Greentown last named a Terawatt Partner — GE Vernova — last fall.

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Houston's energy industry deemed both a strength and weakness on global cities report

mixed reviews

A new analysis positions the Energy Capital of the World as an economic dynamo, albeit a flawed one.

The recently released Oxford Economics Global Cities Index, which assesses the strengths and weaknesses of the world’s 1,000 largest cities, puts Houston at No. 25.

Houston ranks well for economics (No. 15) and human capital (No. 18), but ranks poorly for governance (No. 184), environment (No. 271), and quality of life (No. 298).

New York City appears at No. 1 on the index, followed by London; San Jose, California; Tokyo; and Paris. Dallas lands at No. 18 and Austin at No. 39.

In its Global Cities Index report, Oxford Economics says Houston’s status as “an international and vertically integrated hub for the oil and gas sector makes it an economic powerhouse. Most aspects of the industry — downstream, midstream, and upstream — are managed from here, including the major fuel refining and petrochemicals sectors.”

“And although the city has notable aerospace and logistics sectors and has diversified into other areas such as biomedical research and tech, its fortunes remain very much tied to oil and gas,” the report adds. “As such, its economic stability and growth lag other leading cities in the index.”

The report points out that Houston ranks highly in the human capital category thanks to the large number of corporate headquarters in the region. The Houston area is home to the headquarters of 26 Fortune 500 companies, including ExxonMobil, Hewlett Packard Enterprise, and Sysco.

Another contributor to Houston’s human capital ranking, the report says, is the presence of Rice University, the University of Houston and the Texas Medical Center.

“Despite this,” says the report, “it lacks the number of world-leading universities that other cities have, and only performs moderately in terms of the educational attainment of its residents.”

Slower-than-expected population growth and an aging population weaken Houston’s human capital score, the report says.

Meanwhile, Houston’s score for quality is life is hurt by a high level of income inequality, along with a low life expectancy compared with nearly half the 1,000 cities on the list, says the report.

Also in the quality-of-life bucket, the report underscores the region’s variety of arts, cultural, and recreational activities. But that’s offset by urban sprawl, traffic congestion, an underdeveloped public transportation system, decreased air quality, and high carbon emissions.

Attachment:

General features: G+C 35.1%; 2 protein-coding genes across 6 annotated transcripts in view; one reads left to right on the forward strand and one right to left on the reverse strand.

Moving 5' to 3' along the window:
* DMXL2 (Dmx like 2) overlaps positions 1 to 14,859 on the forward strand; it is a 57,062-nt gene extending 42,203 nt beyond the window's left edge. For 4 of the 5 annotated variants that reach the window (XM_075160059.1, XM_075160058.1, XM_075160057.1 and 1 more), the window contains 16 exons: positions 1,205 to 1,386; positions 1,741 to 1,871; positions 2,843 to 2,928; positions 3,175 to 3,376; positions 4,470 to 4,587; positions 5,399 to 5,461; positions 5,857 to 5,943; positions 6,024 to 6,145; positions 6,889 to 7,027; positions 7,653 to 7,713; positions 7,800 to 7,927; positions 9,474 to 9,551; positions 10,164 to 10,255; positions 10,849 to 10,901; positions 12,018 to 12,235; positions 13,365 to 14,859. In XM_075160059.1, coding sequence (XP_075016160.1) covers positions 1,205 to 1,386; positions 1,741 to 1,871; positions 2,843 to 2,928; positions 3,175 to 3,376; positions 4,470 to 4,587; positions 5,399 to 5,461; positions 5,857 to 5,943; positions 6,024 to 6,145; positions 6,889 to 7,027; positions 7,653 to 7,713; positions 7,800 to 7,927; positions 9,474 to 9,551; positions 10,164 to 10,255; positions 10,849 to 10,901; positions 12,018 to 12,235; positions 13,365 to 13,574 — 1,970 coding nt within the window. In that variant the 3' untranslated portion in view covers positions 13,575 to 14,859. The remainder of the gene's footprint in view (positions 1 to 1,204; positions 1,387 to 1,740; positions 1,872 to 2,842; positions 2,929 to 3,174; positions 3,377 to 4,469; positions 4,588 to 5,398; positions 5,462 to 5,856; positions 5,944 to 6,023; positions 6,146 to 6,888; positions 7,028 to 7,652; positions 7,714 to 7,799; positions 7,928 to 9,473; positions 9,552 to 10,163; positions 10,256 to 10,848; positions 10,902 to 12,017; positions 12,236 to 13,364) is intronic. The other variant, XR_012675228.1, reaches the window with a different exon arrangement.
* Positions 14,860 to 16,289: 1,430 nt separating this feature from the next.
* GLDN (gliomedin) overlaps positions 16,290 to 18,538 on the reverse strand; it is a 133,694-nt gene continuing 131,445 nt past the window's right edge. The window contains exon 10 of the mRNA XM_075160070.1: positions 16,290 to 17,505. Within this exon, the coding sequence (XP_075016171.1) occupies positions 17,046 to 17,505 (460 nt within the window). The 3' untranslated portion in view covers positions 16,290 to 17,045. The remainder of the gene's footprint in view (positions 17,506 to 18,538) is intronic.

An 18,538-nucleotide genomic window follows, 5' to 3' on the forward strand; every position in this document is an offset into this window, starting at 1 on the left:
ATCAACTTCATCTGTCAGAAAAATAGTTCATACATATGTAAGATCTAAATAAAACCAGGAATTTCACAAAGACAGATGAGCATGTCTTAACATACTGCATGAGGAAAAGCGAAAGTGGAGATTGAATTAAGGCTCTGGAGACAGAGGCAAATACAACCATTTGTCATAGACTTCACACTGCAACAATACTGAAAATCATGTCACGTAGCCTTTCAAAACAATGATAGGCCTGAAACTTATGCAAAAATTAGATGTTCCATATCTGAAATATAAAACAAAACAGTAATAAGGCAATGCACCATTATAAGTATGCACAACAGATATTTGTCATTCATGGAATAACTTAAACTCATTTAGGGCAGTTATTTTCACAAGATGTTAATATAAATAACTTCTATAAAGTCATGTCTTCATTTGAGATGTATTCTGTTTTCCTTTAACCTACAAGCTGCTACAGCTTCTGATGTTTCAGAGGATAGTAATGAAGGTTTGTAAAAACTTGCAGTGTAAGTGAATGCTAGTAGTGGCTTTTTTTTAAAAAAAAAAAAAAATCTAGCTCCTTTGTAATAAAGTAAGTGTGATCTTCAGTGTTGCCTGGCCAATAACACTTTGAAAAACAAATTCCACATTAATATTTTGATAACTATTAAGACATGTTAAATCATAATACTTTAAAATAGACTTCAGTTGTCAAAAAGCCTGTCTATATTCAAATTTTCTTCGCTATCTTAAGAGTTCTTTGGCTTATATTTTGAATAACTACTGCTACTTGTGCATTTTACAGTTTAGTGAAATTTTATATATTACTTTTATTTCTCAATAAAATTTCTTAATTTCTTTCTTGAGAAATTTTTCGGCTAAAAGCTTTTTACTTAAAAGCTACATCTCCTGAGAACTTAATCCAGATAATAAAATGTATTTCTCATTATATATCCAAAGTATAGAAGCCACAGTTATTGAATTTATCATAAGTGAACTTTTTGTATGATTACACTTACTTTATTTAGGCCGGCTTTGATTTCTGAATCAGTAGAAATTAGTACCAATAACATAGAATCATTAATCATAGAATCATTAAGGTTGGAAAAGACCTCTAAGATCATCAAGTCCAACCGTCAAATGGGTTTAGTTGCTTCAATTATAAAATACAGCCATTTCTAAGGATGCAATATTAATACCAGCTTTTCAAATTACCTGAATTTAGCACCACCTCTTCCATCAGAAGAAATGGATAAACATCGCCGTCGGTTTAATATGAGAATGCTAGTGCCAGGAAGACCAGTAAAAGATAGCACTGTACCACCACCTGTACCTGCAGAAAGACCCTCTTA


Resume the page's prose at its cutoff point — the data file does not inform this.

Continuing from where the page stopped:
Furthermore, the report downgrades Houston’s environmental stature due to the risks of hurricanes and flooding.

“Undoubtedly, Houston is a leading business [center] that plays a key role in supporting the U.S. economy,” says the report, “but given its shortcomings in other categories, it will need to follow the path of some of its more well-rounded peers in order to move up in the rankings.”

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This article originally ran on InnovationMap.

New collaboration to build data center microgrid in Houston

coming soon

Two companies are teaming up to build a natural gas microgrid in Houston that will reduce emissions by 98 percent.

Provider of prime and backup power solutions RPower has teamed up with Houston’s ViVaVerse Solutions to build a 17-megawatt (MW) microgrid at the ViVa Center campus in Houston, which is expected to be commissioned by the end of the year.

The microgrid plans to employ ultra-low emissions and natural gas generators to deliver Resiliency-as-a-Service (RaaS), and this will connect to ViVaVerse's colocation data center operations during utility outages.

RPower will also deploy the microgrid across different ERCOT market programs, which will contribute to assist with essential capacity and ancillary services for the local grid. ERCOT has increased its use of renewable energy in recent years, but still has faced criticism for unstable conditions. The microgrids can potentially assist ERCOT, and also help cut back on emissions.

“RPower's pioneering microgrid will not only deliver essential N+1 resiliency to our data center operations but will also contribute to the local community by supplying necessary capacity during peak demand periods when the electric grid is strained,” Eduardo Morales, CEO of ViVaVerse Solutions and Morales Capital Group, says in a news release.

ViVaVerse Solutions will be converting the former Compaq Computer/HPE headquarters Campus into an innovative technology hub called the ViVa Center, which will host the High-Performance Computing Data Center, and spaces dedicated to mission critical infrastructure and technical facilities . The hub will host 200 data labs.

“We are thrilled to partner with ViVaVerse to deploy this `first of its kind' microgrid solution in the data center space,” Jeff Starcher, CEO of RPower, adds. “Our natural gas backup generation system delivers the same reliability and performance as traditional diesel systems, but with a 98 percent reduction in emissions. Further, the RPower system provides critical grid services and will respond to the volatility of renewable generation, further enabling the energy transition to a carbon free future.”